Although the United Nations initially announced Haiti's government had halted search and rescue operations, some rescue teams still combed rubble in the shattered capital, Port-au-Prince, 11 days after the catastrophic quake.
French, Greek and US rescuers on Saturday carefully extracted a 24-year-old Haitian man from a collapsed hotel. Rescuers said he appeared to be in good condition.
To reach the survivor, two rescuers crawled into the tangled mass of concrete rubble, wooden beams and corrugated iron that was all that was left of the Port-au-Prince hotel. They sawed away material to help get the trapped man out.
"He was holding the light to help us saw. He just said 'Thank you' when we pulled him out," Carmen Michalska, a rescuer with the Greek team, told Reuters.
The January 12, magnitude-7 quake killed up to 200,000 people, Haitian authorities said, and left up to 3 million people hurt or homeless and clamoring for medical assistance, food and water in the hemisphere's poorest country.
Survivors were camping out in filthy conditions in about 300 makeshift camps across Port-au-Prince. People complained they were not getting enough aid, despite a huge US-led international relief effort.
Responding to the criticisms, US Agency for International Development chief Rajiv Shah said his organisation was doing all it could under difficult circumstances.
"The scale of the destruction and the human consequence ... is just unparalleled ... We're never going to meet the need as quickly as we'd like," Shah told Reuters. "We're going to be here providing the support for a long time."
Aid workers faced enormous challenges to get food and water distributed in a ruined city cluttered with rubble and overflowing with homeless and injured people. "No one can understand it until they're here," USAID's Gina Jackson said.
World Food Program officials estimated that some aid had reached more than two-thirds of the survivor camps.
SECURITY WORRIES OVER FOOD CONVOYS
In addition to the logistical challenges, there were concerns about security for food distribution operations, following the widespread looting of wrecked buildings in Port-au-Prince in the days following the quake.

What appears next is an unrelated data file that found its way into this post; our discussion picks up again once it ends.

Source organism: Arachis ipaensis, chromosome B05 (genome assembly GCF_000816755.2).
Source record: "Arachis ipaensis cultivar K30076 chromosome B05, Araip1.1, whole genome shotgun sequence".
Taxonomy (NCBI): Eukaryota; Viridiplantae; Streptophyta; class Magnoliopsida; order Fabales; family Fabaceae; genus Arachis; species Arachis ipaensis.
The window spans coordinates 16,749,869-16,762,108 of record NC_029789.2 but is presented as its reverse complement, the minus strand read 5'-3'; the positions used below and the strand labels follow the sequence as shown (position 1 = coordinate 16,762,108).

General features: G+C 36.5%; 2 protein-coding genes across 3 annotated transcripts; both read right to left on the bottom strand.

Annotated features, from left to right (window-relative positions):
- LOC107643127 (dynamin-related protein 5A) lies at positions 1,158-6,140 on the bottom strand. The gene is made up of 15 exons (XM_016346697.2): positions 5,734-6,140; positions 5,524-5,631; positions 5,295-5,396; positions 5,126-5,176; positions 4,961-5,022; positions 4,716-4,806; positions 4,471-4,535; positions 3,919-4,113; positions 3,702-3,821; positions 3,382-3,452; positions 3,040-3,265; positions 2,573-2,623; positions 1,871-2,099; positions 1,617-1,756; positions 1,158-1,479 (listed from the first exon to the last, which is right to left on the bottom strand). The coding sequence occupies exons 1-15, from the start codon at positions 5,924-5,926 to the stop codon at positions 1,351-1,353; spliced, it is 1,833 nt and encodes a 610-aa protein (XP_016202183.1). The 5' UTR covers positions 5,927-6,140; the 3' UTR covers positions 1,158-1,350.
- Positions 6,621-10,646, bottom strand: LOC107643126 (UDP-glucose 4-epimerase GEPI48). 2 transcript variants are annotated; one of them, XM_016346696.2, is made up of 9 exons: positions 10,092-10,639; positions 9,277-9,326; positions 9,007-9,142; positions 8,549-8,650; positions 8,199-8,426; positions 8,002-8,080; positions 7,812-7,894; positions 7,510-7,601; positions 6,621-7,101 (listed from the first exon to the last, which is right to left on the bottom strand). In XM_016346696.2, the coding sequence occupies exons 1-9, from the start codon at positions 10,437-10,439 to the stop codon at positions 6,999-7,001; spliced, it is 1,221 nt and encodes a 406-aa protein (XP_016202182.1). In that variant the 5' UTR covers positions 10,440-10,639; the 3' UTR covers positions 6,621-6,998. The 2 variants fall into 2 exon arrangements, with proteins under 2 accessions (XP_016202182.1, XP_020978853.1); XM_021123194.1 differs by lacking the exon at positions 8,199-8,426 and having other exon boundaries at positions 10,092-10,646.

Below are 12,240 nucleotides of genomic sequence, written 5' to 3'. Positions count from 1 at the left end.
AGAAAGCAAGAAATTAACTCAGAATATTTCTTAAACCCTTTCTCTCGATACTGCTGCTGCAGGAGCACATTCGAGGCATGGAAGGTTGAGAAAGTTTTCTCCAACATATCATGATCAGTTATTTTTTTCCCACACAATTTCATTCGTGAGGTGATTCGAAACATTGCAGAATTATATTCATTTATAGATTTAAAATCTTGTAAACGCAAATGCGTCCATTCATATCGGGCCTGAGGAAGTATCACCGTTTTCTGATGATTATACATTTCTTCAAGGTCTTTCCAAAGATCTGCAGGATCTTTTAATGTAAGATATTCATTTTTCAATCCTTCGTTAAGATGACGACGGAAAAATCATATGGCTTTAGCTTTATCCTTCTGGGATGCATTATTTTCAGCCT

The WFP was forced to curtail some distribution activities following attacks on two of its relief convoys on Friday, said Thiry Benoit, WFP's deputy country director for Haiti.
"There is a real security problem," he said at a briefing with Haitian Prime Minister Jean-Max Bellerive and other aid and government officials.
Downtown, members of the US 82nd Airborne Division, part of the 13,000-strong contingent of US troops helping the international relief effort, moved through a rubble-strewn street. Nearby, scavengers squabbled over goods taken from ruined buildings.
Earlier, hundreds of worshipers, priests and nuns gathered in the ruins of Notre Dame cathedral in Port-au-Prince for the funeral of Roman Catholic Archbishop Joseph Serge Miot and Vicar General Charles Benoit, both of whom died in the quake that demolished swaths of the coastal capital.
"What we lost we can't get back. It is not the rich who have lost, or the poor, we are all together," said Leon Sejour, a seminarian who traveled from Cap Haitien in the north.
As he left the archbishop's funeral, President Rene Preval was jostled and mobbed by people angry about the slow delivery of aid. A few youths shouted for him to quit.
Authorities said they had collected around 120,000 bodies of earthquake victims, but the final toll could be higher.
"We are now in the process of going round the funeral homes to count, but that could add some tens of thousands more," Culture and Communications Minister Marie-Laurence Jocelyn Lassegue said. Authorities have been burying the dead in mass graves.
HUNT FOR FOOD, CASH
UN officials said rescue teams had saved more than 13O people since the earthquake, but the focus was turning to medical and food assistance for survivors and finding bodies.
In the gardens of the prime minister's office, the International Committee of the Red Cross delivered a tanker of drinking water to quake victims in makeshift tents.
Survivors said they were still struggling to get food, with scant deliveries of aid. "My wife is out today looking for food," said Dominique Tombeau, sitting under a blue tarpaulin. "People are asking, when are the Americans coming to help?"
Fruits and vegetables appeared plentiful in street stalls, but people said they they had little cash to buy them and prices were much higher than before the quake.
Up to 1.5 million Haitians lost their homes in the earthquake.
The "Hope for Haiti Now" telethon held on Friday, led by George Clooney and Haiti-born rapper Wyclef Jean, raised more than $57 million for relief efforts, organisers said.
They said the amount was a record for public donations in a disaster relief telethon and did not include donations by corporations and large private donors and sales figures on the website iTunes.
Amid the grief, there were some indications the poor Caribbean country was coming back to life. Haitians waited outside banks re-opening on Saturday, eager to obtain cash to buy food and essential supplies.
"There's no work, there's no jobs, God only knows what's going to happen," teacher Myrtho Larco said.
The US military contingent has been flying in supplies, evacuating the seriously wounded and protecting aid distribution points since the day after the quake.
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